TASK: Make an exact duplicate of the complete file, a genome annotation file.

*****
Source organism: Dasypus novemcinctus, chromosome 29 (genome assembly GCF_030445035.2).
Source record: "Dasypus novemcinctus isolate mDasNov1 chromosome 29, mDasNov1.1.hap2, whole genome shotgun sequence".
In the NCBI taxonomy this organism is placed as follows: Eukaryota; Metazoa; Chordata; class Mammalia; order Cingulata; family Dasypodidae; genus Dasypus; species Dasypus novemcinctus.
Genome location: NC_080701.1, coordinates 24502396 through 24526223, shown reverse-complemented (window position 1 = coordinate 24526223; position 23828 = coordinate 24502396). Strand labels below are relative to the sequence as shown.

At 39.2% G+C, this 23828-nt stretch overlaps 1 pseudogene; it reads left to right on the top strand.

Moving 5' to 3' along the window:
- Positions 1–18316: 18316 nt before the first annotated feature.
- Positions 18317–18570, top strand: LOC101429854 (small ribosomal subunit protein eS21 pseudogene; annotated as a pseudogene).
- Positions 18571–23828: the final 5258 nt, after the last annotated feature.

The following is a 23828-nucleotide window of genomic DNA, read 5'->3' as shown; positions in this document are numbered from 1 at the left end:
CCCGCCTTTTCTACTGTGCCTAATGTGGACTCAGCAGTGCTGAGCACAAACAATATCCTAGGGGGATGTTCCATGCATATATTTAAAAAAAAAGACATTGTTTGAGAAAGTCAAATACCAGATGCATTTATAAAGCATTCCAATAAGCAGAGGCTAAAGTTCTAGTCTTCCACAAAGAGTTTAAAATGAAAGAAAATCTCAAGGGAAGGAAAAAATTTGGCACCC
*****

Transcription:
Source organism: Dasypus novemcinctus, chromosome 29 (genome assembly GCF_030445035.2).
Source record: "Dasypus novemcinctus isolate mDasNov1 chromosome 29, mDasNov1.1.hap2, whole genome shotgun sequence".
In the NCBI taxonomy this organism is placed as follows: Eukaryota; Metazoa; Chordata; class Mammalia; order Cingulata; family Dasypodidae; genus Dasypus; species Dasypus novemcinctus.
Genome location: NC_080701.1, coordinates 24502396 through 24526223, shown reverse-complemented (window position 1 = coordinate 24526223; position 23828 = coordinate 24502396). Strand labels below are relative to the sequence as shown.

At 39.2% G+C, this 23828-nt stretch overlaps 1 pseudogene; it reads left to right on the top strand.

Moving 5' to 3' along the window:
- Positions 1–18316: 18316 nt before the first annotated feature.
- Positions 18317–18570, top strand: LOC101429854 (small ribosomal subunit protein eS21 pseudogene; annotated as a pseudogene).
- Positions 18571–23828: the final 5258 nt, after the last annotated feature.

The following is a 23828-nucleotide window of genomic DNA, read 5'->3' as shown; positions in this document are numbered from 1 at the left end:
CCCGCCTTTTCTACTGTGCCTAATGTGGACTCAGCAGTGCTGAGCACAAACAATATCCTAGGGGGATGTTCCATGCATATATTTAAAAAAAAAGACATTGTTTGAGAAAGTCAAATACCAGATGCATTTATAAAGCATTCCAATAAGCAGAGGCTAAAGTTCTAGTCTTCCACAAAGAGTTTAAAATGAAAGAAAATCTCAAGGGAAGGAAAAAATTTGGCACCC